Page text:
Trombonist Walt Boenig, who paid his dues on the road with the Glenn Miller, Harry James and Jimmy Dorsey bands, among others, has shaped his own Las Vegas-based ensemble in their swing-era image while bringing them up to date with sparkling new arrangements by Tommy Check, Walt Stuart, Bobby Harrison and Joe Lano.
A Lot of Us, four years in the making, is the band’s second album; the first was A Little of You. It’s a two-disc set with eleven tracks on Disc 1, seven on Disc 2 including two “Summertime,” drummer Check’s “Lady J” that are almost eleven minutes long. The level of musicianship is high throughout, and the band swings easily through a program of ten long-lived standards, half a dozen ear-catching originals by Check and one each by Stuart (“After Hours”) and the late Harrison Hickey (“Mambino”).
There are a number of engaging solos, especially by guitarist Lano (“Always,” “Summertime,” Check’s “A Twist of Lemon,” “Have Guitar, Will Travel” and “Lady J”). Tenors Jay Rasmussen and Tony Osiecki skirmish toe-to-toe on Harrison’s lively arrangement of Henry Mancini’s “Days of Wine and Roses,” and Osiecki is the main man on “Unforgettable.” Others given elbow room include altos Dennis Wilson and Fred Haller, trombonists Bobby Scann and Dick McGee, trumpeter Rocky Lombardo and pianist Vincent Falcone. Boenig doesn’t “solo” as such, but plays the melody on ballads (“Invitation,” “A Nightingale Sang in Berkeley Square,” “Unforgettable,” “Nevertheless”) while bass trombonist Sonny Hernandez does the same on Check’s high-stepping “Where’s Mr. McFarland.” There’s one vocal, and it’s a good one, by Jo Belle on the Ellington chesnut ”It Don’t Mean a Thing.”
Check’s funky version of George Gershwin’s “Summertime,” which opens Disc 2, blends screaming brass with greasy solos by Lano, Rasmussen and bassist Brace Phillips, and Lano displays his nimble chops on Check’s fast-moving “Have Guitar.” Other highlights include Stuart’s bluesy “After Hours” (solos by Falcone, Rasmussen, Lombardo, McGee, baritone Rod Adam), Check’s graceful “Lady J” (Lano, Lombardo, Scann) and Hickey’s sunny “Mambino,” ably driven by drummer Bobby Harrison and percussionist Howard Agster and featuring perky solos by Osiecki and pianist Ronnie Simone.
A Lot of Us encompasses nearly two hours of invigorating big-band Jazz / dance music, lovingly dedicated to the memory of composer / arranger Hickey and saxophonist Ron Helvie who played on the sessions recorded in April / May 1998. While the album’s resonant “ballroom” sound takes some getting used to, that’s a minor distraction and one that is quickly passed over in the face of so much entertaining music.
I was first exposed to jazz circa 1973, when I met a fellow who ran Kappy's Record Store over near 10th Ave., on 42nd St. in NYC. We really clicked and when I told him I played piano and went to Music & Art HS, and had just started at City College of NY as a music major, he asked if I liked jazz...I said yes but I didn't know much about it, but that I did have sheet music for many popular 1920's through 1940's tunes by noted composers (Porter; Gershwins; Irving Berlin; Rodgers & Hammerstein/Hart; Jerome Kern; Lerner & Loewe; etc.) that my mother had sung beautifully starting in the 1940's including tons of famous show tunes, and I played many of those songs already
I was first exposed to jazz circa 1973, when I met a fellow who ran Kappy's Record Store over near 10th Ave., on 42nd St. in NYC. We really clicked and when I told him I played piano and went to Music & Art HS, and had just started at City College of NY as a music major, he asked if I liked jazz...I said yes but I didn't know much about it, but that I did have sheet music for many popular 1920's through 1940's tunes by noted composers (Porter; Gershwins; Irving Berlin; Rodgers & Hammerstein/Hart; Jerome Kern; Lerner & Loewe; etc.) that my mother had sung beautifully starting in the 1940's including tons of famous show tunes, and I played many of those songs already. SOOOO... he started me off LP's by Oscar Peterson, Art Tatum, Bud Powell, Errol Garner, Bill Evans, Monty Alexander, Charlie Byrd, and Dave Brubeck... does it get any better than that? ...No, it doesn't. I was hooked!!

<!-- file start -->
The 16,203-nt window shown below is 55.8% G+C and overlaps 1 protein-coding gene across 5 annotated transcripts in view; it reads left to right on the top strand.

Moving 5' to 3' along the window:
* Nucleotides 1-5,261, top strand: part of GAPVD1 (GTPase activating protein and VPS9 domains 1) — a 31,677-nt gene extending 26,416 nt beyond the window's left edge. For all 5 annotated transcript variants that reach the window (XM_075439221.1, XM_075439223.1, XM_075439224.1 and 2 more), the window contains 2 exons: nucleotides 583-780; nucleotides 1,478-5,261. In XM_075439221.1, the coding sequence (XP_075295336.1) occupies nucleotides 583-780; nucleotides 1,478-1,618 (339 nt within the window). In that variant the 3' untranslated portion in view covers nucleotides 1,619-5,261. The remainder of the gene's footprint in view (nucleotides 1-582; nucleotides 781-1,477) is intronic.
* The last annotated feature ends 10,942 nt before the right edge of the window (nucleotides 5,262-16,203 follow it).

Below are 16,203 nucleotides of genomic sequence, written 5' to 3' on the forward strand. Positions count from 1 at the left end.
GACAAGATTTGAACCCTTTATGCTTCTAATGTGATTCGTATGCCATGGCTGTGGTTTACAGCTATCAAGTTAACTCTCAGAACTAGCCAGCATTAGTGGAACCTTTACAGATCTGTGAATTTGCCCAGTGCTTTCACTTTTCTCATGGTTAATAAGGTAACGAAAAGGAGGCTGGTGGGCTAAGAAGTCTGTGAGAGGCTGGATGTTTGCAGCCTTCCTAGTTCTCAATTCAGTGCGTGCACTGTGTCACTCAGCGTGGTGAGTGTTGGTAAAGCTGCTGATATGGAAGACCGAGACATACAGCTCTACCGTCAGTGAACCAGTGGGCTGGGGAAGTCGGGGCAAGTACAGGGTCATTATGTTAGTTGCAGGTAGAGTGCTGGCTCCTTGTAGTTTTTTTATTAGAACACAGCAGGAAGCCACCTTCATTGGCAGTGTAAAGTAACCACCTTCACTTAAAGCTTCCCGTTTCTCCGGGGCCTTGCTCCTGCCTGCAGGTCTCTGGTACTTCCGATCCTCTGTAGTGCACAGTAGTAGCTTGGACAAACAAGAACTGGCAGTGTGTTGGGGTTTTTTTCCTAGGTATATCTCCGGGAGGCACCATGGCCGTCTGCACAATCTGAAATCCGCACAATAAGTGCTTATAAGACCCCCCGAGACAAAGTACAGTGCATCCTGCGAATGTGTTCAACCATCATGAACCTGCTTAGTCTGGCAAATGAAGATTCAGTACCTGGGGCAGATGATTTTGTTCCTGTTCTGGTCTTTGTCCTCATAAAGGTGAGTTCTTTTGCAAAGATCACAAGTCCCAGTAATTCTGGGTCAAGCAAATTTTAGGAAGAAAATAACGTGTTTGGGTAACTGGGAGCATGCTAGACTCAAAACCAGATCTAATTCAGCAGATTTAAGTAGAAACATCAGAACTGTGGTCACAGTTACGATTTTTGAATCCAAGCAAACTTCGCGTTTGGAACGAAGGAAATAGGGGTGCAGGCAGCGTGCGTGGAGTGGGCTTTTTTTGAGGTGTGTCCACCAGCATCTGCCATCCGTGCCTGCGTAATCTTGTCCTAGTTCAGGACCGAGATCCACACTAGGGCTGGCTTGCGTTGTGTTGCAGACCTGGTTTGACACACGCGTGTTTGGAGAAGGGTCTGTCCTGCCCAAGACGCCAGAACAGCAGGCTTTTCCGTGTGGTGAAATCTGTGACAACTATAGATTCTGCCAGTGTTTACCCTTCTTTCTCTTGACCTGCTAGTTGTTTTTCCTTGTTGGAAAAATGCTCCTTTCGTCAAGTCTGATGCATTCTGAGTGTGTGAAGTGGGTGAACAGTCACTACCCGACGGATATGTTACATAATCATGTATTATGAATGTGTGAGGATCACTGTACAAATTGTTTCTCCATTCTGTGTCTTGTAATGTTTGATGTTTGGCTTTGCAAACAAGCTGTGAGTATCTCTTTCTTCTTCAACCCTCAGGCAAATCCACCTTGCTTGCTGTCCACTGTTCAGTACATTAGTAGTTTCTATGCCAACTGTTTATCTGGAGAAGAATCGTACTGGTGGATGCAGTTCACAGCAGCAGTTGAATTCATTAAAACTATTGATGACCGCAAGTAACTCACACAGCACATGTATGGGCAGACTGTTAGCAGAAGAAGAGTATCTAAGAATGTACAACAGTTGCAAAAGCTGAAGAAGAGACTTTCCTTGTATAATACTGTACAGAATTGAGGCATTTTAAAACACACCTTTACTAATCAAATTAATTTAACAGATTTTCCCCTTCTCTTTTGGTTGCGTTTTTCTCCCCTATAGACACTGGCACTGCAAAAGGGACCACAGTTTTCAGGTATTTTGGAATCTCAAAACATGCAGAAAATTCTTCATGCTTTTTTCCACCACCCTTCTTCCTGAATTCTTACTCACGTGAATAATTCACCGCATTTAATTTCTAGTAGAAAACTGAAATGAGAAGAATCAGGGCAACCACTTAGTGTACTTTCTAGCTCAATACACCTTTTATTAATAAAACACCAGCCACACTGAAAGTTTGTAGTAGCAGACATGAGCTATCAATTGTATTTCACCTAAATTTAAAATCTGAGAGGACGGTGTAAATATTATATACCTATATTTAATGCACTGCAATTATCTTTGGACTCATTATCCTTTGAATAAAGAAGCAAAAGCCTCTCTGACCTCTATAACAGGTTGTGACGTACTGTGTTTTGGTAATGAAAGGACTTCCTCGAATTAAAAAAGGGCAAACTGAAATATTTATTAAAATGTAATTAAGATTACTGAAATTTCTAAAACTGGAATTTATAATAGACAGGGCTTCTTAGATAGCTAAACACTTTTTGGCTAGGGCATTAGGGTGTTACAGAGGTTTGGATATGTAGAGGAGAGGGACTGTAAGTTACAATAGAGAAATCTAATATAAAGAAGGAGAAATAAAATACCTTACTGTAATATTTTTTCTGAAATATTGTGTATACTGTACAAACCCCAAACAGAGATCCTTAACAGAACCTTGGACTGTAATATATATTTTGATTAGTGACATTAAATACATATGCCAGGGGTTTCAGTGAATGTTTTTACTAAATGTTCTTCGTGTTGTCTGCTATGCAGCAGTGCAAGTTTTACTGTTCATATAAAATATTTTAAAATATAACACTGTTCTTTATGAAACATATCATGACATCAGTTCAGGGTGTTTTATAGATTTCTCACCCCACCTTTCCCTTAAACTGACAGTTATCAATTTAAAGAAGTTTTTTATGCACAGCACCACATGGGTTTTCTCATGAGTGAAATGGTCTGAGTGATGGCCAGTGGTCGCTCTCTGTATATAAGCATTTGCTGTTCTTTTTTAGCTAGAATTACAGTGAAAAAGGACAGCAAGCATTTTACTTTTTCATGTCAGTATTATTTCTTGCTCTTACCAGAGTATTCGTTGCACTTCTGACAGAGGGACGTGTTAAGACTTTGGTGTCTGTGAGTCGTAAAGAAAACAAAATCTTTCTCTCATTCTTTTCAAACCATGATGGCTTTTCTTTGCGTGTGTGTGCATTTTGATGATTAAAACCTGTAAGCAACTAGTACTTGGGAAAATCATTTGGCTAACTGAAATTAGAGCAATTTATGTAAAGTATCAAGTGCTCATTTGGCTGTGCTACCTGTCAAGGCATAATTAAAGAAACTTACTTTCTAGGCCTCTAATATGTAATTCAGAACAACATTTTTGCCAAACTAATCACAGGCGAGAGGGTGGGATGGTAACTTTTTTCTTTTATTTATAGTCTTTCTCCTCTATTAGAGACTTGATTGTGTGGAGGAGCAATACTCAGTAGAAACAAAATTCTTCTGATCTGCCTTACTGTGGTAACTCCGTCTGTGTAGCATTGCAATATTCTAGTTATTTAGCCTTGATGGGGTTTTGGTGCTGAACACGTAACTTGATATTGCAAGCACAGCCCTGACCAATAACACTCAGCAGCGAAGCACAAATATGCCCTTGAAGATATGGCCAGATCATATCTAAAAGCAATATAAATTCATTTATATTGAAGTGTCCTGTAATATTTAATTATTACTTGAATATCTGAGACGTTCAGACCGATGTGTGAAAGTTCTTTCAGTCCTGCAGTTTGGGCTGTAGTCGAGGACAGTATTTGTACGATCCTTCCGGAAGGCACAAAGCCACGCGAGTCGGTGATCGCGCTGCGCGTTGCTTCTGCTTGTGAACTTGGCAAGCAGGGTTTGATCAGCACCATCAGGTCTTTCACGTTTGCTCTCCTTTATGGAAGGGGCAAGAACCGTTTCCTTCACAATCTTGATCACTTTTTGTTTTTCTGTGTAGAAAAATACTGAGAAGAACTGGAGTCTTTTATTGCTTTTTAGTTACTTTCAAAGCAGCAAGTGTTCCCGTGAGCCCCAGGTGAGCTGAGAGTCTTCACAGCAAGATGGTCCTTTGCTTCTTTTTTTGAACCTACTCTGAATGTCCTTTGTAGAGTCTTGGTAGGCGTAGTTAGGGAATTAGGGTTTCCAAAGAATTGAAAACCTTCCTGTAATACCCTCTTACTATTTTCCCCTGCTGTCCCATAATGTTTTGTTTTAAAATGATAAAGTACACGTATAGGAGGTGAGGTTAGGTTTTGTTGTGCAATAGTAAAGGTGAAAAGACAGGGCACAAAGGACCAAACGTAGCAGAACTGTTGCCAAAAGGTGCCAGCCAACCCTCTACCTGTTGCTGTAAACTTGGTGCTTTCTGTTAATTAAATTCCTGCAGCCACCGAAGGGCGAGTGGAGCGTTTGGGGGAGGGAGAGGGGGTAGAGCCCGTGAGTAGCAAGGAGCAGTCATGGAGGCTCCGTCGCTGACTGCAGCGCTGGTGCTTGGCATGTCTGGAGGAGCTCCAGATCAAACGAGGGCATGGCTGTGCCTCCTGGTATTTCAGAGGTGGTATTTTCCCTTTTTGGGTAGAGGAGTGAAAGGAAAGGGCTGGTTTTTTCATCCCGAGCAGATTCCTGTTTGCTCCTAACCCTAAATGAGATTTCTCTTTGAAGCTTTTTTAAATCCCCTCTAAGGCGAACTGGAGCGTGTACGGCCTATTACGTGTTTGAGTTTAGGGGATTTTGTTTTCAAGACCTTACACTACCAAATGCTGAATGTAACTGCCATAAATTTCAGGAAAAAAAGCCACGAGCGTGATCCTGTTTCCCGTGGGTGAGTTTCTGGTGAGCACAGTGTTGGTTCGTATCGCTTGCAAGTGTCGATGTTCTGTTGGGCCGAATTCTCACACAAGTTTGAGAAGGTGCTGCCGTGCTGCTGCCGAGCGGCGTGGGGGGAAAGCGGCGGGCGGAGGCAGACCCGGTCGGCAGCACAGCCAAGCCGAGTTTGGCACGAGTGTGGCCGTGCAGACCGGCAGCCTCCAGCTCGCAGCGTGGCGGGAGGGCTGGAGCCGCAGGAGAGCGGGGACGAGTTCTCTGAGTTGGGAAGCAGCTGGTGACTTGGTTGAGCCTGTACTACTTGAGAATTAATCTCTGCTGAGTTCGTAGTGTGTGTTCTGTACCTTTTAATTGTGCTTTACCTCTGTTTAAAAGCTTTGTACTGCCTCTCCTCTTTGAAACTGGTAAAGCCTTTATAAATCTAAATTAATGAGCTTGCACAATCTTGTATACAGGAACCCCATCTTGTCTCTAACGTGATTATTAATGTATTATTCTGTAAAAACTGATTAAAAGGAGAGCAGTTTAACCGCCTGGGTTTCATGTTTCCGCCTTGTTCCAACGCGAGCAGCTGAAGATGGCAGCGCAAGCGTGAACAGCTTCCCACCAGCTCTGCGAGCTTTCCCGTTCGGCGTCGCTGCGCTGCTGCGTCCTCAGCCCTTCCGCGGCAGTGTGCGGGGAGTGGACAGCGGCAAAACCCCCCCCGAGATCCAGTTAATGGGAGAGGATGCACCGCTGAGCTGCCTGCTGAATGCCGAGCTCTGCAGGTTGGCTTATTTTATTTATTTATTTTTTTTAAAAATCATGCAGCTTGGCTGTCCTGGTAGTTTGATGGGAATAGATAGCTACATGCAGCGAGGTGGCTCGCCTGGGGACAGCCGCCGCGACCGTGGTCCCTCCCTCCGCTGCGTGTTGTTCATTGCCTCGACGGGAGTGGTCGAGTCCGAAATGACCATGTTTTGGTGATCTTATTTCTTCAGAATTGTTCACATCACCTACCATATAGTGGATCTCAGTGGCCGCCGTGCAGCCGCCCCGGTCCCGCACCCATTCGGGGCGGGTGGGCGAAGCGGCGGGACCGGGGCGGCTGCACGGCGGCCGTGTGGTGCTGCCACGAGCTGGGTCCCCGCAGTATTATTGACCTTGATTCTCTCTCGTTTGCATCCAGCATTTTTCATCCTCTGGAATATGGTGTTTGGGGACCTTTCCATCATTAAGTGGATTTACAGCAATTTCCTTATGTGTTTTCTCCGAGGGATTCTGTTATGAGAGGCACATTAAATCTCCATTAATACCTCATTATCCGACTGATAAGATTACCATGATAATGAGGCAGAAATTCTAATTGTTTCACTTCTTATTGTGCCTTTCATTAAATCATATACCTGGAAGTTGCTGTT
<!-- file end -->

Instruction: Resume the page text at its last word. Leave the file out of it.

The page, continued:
I met and had a master class with the late music giant John Lewis, leader of the Modern Jazz Quartet! This was at CCNY in 1977. I was blessed! It was an incredible class... how could it have been anything else?!?!
The first jazz record I bought was...I bought numerous records from my friend at the record store, as mentioned above. He introduced me to nothing but music giants/legends! I think The Dave Brubeck Quartet, Greatest Hits, was actually the first one.
My advice to new listeners... study first--understand the rudiments--solfeggio, keys, scales, and basic chords. Read a book or take a class that includes the study of chord progressions, especially in jazz. It should ideally be a piano class so you can play multiple notes together. Have a good EAR or else it's not really worth it in my view...to become a musician, a good EAR for music is about as fundamental as breathing! Learn to read chord charts--i.e., lead sheets - wherein you play various voicings of the chords--major, minor, dominant 7th (alterations of these, you can learn over time - the basic chords are most important for starters), plus the melody, on the piano or keyboard. If you have to read the exact notes, then it's not the same as actually internalizing it & getting it all into your head. If you can do this, I think you're ready not only for listening to jazz, but understanding many concepts of it! Of course...anyone can listen to jazz... but I think it's so good to also have a grasp of it.